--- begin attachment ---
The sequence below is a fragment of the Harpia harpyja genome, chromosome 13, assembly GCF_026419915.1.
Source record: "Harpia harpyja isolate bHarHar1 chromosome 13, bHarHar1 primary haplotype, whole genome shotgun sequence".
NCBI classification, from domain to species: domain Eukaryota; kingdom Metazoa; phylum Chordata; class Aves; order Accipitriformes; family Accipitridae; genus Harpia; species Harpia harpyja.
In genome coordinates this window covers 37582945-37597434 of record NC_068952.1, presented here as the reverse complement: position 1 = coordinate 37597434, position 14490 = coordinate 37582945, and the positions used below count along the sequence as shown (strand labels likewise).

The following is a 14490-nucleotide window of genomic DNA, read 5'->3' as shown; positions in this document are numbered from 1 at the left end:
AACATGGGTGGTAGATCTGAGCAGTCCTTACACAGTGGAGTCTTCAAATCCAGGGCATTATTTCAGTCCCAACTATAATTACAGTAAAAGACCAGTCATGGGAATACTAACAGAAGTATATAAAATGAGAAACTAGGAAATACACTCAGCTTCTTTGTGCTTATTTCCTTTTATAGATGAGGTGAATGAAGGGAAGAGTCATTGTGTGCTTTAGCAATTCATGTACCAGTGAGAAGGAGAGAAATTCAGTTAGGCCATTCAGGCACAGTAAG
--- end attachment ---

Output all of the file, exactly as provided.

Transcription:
The sequence below is a fragment of the Harpia harpyja genome, chromosome 13, assembly GCF_026419915.1.
Source record: "Harpia harpyja isolate bHarHar1 chromosome 13, bHarHar1 primary haplotype, whole genome shotgun sequence".
NCBI classification, from domain to species: domain Eukaryota; kingdom Metazoa; phylum Chordata; class Aves; order Accipitriformes; family Accipitridae; genus Harpia; species Harpia harpyja.
In genome coordinates this window covers 37582945-37597434 of record NC_068952.1, presented here as the reverse complement: position 1 = coordinate 37597434, position 14490 = coordinate 37582945, and the positions used below count along the sequence as shown (strand labels likewise).

The following is a 14490-nucleotide window of genomic DNA, read 5'->3' as shown; positions in this document are numbered from 1 at the left end:
AACATGGGTGGTAGATCTGAGCAGTCCTTACACAGTGGAGTCTTCAAATCCAGGGCATTATTTCAGTCCCAACTATAATTACAGTAAAAGACCAGTCATGGGAATACTAACAGAAGTATATAAAATGAGAAACTAGGAAATACACTCAGCTTCTTTGTGCTTATTTCCTTTTATAGATGAGGTGAATGAAGGGAAGAGTCATTGTGTGCTTTAGCAATTCATGTACCAGTGAGAAGGAGAGAAATTCAGTTAGGCCATTCAGGCACAGTAAG